Predicting phytoplankton community dynamics:  understanding water quality responses to global change

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Virginia Tech


A fundamental focus in ecology is understanding interactions between environmental heterogeneity and ecological community structure, both of which are currently undergoing unprecedented alterations due to global change. In particular, many freshwater phytoplankton communities are experiencing multiple global change stressors, altering phytoplankton community composition, biomass, and spatial distribution. I used multiple approaches to characterize the interactions between spatial distribution and community structure of phytoplankton and quantify uncertainty in predictions of phytoplankton temporal dynamics. First, I analyzed data from 51 lakes to determine the environmental drivers of phytoplankton vertical distributions across the water column for different phytoplankton groups. I show that the relative importance of environmental drivers varies according to the functional traits of each phytoplankton group. Second, I conducted whole-ecosystem experiments in a reservoir to assess phytoplankton responses to surface water mixing events, which may become more prevalent as storms increase under global change. My results demonstrate that aggregated phytoplankton biomass has inconsistent responses to mixing over the short term, but responses of morphology-based functional groups of phytoplankton to mixing are more predictable. Third, I conducted a long-term whole-ecosystem experiment to assess phytoplankton responses to changes in water column thermal gradients which are predicted to increasingly occur under global change. I found that phytoplankton depth distributions responded similarly to thermal gradient disturbance over multiple years, and changes in depth distributions were related to changes in community composition. Fourth, I produced weekly hindcasts of phytoplankton density in a lake for two years to determine the dominant sources of uncertainty in phytoplankton density predictions. I found that better estimation of current phytoplankton density improved representation of error in phytoplankton models, and incorporation of additional life history stages to model structure may improve phytoplankton predictions. Overall, my dissertation chapters demonstrate that the vertical distribution and community structure of phytoplankton are linked, and that the interaction of phytoplankton community structure with environmental heterogeneity is more predictable over longer-term (e.g., months to years) than shorter-term (e.g., days to weeks) scales. My research emphasizes that consideration of phytoplankton community dynamics and the uncertainty associated with phytoplankton predictions are needed for freshwater management under global change.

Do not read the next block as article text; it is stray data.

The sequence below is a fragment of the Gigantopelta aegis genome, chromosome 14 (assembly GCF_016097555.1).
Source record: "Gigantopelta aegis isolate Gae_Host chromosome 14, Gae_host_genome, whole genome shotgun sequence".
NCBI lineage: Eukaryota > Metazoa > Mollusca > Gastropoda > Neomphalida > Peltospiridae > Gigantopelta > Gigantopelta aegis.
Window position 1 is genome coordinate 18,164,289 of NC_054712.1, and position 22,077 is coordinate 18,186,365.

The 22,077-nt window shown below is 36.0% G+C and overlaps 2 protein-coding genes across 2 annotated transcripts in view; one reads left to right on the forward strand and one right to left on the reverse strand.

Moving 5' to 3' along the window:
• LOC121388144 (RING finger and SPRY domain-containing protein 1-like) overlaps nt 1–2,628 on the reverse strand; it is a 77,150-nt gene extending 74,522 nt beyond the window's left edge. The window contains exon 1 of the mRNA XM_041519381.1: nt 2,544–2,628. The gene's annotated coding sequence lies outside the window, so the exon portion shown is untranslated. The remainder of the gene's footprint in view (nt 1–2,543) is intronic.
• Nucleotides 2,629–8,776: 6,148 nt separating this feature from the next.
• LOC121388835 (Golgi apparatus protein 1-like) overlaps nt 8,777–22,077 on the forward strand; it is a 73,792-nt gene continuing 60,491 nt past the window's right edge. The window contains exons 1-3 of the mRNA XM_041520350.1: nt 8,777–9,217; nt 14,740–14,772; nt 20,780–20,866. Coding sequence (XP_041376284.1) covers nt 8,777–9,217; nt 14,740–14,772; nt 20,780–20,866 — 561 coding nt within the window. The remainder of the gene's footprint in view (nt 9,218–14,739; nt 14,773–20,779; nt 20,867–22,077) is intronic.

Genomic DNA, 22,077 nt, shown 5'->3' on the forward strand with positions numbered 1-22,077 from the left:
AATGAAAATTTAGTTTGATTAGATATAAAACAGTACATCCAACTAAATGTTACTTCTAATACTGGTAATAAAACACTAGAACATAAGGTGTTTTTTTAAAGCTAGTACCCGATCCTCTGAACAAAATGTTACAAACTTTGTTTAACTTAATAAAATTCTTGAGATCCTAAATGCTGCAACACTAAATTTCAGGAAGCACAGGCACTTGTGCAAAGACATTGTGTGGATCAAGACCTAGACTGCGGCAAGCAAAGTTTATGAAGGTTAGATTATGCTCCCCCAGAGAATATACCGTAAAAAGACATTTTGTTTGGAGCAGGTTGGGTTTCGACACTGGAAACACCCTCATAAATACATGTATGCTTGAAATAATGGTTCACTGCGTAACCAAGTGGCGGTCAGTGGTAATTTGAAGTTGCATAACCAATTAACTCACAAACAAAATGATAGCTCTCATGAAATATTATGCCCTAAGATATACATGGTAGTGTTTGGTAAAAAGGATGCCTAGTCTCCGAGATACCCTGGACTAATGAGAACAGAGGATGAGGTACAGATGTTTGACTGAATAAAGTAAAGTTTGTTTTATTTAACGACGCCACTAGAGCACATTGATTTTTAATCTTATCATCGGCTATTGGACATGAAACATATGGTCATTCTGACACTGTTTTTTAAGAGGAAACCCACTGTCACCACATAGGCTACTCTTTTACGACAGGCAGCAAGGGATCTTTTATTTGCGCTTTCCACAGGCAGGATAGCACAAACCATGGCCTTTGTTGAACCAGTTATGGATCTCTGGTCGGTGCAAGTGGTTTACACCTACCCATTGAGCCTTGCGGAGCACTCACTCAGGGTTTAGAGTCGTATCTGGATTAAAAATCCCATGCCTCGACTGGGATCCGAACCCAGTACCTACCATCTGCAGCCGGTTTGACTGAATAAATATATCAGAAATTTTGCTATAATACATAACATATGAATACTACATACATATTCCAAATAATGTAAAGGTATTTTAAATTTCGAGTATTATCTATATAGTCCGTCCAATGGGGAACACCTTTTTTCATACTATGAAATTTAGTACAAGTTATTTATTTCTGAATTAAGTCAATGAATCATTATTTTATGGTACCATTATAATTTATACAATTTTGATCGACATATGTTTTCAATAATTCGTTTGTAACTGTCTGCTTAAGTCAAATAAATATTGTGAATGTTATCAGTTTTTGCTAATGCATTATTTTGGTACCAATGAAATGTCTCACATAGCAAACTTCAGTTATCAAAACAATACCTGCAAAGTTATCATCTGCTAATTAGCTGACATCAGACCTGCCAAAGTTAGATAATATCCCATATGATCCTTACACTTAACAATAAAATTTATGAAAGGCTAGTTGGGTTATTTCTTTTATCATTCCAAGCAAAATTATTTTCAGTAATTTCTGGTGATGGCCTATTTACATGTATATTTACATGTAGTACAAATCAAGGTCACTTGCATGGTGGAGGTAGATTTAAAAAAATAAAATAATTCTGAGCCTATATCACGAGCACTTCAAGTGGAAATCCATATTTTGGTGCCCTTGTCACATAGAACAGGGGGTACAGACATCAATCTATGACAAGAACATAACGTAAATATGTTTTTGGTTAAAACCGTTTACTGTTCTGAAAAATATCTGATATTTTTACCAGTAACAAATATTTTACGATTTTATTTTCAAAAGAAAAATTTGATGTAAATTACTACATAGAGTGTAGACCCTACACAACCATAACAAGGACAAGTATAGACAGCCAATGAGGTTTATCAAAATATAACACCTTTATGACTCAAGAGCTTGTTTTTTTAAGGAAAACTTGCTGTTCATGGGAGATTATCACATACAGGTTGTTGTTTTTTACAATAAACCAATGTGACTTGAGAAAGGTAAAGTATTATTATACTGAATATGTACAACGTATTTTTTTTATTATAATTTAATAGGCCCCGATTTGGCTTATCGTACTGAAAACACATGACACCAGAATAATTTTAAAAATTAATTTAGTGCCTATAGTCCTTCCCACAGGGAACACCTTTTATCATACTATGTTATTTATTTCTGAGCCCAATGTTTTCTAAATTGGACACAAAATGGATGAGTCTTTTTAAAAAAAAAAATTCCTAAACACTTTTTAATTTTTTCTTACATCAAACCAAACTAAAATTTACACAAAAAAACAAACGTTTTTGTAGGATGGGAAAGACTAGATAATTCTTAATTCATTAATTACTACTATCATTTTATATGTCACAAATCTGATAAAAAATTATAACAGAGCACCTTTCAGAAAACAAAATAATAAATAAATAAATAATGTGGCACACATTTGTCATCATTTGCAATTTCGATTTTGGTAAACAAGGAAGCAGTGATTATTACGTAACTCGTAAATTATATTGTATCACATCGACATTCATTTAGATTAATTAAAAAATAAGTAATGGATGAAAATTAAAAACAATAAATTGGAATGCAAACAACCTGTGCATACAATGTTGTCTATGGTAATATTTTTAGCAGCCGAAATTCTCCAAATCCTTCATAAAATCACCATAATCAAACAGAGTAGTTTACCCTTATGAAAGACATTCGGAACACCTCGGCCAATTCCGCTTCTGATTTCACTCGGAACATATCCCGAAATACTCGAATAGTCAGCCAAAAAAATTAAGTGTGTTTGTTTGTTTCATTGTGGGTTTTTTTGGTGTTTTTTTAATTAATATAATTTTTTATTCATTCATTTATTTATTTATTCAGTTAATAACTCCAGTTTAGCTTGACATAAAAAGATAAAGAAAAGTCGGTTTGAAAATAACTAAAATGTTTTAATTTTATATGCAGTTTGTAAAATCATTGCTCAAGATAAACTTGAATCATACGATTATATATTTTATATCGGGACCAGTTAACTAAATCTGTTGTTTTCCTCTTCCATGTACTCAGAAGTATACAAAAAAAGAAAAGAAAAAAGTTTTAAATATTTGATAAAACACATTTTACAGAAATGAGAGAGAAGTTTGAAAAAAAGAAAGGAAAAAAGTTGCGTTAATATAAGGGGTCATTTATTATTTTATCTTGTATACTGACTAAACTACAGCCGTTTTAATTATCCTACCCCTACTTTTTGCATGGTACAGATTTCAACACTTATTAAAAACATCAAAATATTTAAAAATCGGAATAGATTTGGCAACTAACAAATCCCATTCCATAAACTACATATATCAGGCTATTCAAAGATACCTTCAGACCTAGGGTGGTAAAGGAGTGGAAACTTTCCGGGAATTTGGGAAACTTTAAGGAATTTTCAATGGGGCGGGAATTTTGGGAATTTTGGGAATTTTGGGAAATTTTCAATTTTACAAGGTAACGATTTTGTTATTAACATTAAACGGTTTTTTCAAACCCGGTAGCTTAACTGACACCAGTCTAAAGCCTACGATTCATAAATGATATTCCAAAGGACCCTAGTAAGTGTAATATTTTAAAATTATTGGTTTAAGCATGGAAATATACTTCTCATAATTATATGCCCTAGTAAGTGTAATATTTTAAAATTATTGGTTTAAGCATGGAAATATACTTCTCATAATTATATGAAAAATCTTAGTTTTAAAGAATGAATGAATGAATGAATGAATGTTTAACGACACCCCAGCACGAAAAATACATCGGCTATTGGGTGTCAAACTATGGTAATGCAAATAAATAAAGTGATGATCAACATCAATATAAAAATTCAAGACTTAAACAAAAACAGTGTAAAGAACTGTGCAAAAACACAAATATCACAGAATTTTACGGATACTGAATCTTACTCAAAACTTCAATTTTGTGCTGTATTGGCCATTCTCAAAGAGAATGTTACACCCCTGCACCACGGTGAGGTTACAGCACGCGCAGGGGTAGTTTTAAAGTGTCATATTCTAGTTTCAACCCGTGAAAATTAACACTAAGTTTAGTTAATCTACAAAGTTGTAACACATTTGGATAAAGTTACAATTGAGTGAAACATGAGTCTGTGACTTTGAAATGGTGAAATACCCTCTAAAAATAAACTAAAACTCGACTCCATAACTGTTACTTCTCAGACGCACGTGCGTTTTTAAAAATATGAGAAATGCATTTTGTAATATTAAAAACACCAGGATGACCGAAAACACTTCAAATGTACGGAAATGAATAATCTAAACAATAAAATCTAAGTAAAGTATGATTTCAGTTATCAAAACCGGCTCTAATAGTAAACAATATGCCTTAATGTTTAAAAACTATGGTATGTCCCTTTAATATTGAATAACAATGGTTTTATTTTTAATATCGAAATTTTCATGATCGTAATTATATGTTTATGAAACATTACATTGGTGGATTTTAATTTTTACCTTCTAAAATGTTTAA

algae, climate change, deep chlorophyll maximum, ecological forecasting, thermocline deepening, variance partitioning